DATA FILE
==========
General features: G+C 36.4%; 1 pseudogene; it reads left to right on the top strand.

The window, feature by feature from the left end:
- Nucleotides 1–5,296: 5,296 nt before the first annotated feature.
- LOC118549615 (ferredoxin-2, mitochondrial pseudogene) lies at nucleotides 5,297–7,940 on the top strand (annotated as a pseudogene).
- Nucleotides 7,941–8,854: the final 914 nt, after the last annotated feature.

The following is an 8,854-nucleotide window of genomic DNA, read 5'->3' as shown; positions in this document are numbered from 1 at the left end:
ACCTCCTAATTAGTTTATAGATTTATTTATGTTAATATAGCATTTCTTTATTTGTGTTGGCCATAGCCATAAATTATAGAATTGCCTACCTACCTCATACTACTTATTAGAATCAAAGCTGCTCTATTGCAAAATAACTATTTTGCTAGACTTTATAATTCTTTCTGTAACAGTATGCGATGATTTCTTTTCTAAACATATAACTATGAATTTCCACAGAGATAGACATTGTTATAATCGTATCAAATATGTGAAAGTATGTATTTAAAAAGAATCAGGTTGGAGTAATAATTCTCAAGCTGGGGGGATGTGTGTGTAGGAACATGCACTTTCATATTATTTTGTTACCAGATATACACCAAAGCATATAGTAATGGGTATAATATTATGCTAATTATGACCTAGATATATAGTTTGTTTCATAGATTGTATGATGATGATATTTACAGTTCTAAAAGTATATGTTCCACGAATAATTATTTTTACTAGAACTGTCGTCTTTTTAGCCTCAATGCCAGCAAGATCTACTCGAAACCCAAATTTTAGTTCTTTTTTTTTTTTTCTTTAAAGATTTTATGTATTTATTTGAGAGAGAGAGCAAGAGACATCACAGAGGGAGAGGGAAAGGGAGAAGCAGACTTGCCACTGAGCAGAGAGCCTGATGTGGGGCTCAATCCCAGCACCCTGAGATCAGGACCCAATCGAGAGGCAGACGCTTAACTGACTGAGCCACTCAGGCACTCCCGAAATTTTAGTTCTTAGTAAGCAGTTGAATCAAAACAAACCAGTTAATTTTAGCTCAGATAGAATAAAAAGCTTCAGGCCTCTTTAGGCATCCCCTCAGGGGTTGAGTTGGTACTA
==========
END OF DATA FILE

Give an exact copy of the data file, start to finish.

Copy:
General features: G+C 36.4%; 1 pseudogene; it reads left to right on the top strand.

The window, feature by feature from the left end:
- Nucleotides 1–5,296: 5,296 nt before the first annotated feature.
- LOC118549615 (ferredoxin-2, mitochondrial pseudogene) lies at nucleotides 5,297–7,940 on the top strand (annotated as a pseudogene).
- Nucleotides 7,941–8,854: the final 914 nt, after the last annotated feature.

The following is an 8,854-nucleotide window of genomic DNA, read 5'->3' as shown; positions in this document are numbered from 1 at the left end:
ACCTCCTAATTAGTTTATAGATTTATTTATGTTAATATAGCATTTCTTTATTTGTGTTGGCCATAGCCATAAATTATAGAATTGCCTACCTACCTCATACTACTTATTAGAATCAAAGCTGCTCTATTGCAAAATAACTATTTTGCTAGACTTTATAATTCTTTCTGTAACAGTATGCGATGATTTCTTTTCTAAACATATAACTATGAATTTCCACAGAGATAGACATTGTTATAATCGTATCAAATATGTGAAAGTATGTATTTAAAAAGAATCAGGTTGGAGTAATAATTCTCAAGCTGGGGGGATGTGTGTGTAGGAACATGCACTTTCATATTATTTTGTTACCAGATATACACCAAAGCATATAGTAATGGGTATAATATTATGCTAATTATGACCTAGATATATAGTTTGTTTCATAGATTGTATGATGATGATATTTACAGTTCTAAAAGTATATGTTCCACGAATAATTATTTTTACTAGAACTGTCGTCTTTTTAGCCTCAATGCCAGCAAGATCTACTCGAAACCCAAATTTTAGTTCTTTTTTTTTTTTTCTTTAAAGATTTTATGTATTTATTTGAGAGAGAGAGCAAGAGACATCACAGAGGGAGAGGGAAAGGGAGAAGCAGACTTGCCACTGAGCAGAGAGCCTGATGTGGGGCTCAATCCCAGCACCCTGAGATCAGGACCCAATCGAGAGGCAGACGCTTAACTGACTGAGCCACTCAGGCACTCCCGAAATTTTAGTTCTTAGTAAGCAGTTGAATCAAAACAAACCAGTTAATTTTAGCTCAGATAGAATAAAAAGCTTCAGGCCTCTTTAGGCATCCCCTCAGGGGTTGAGTTGGTACTA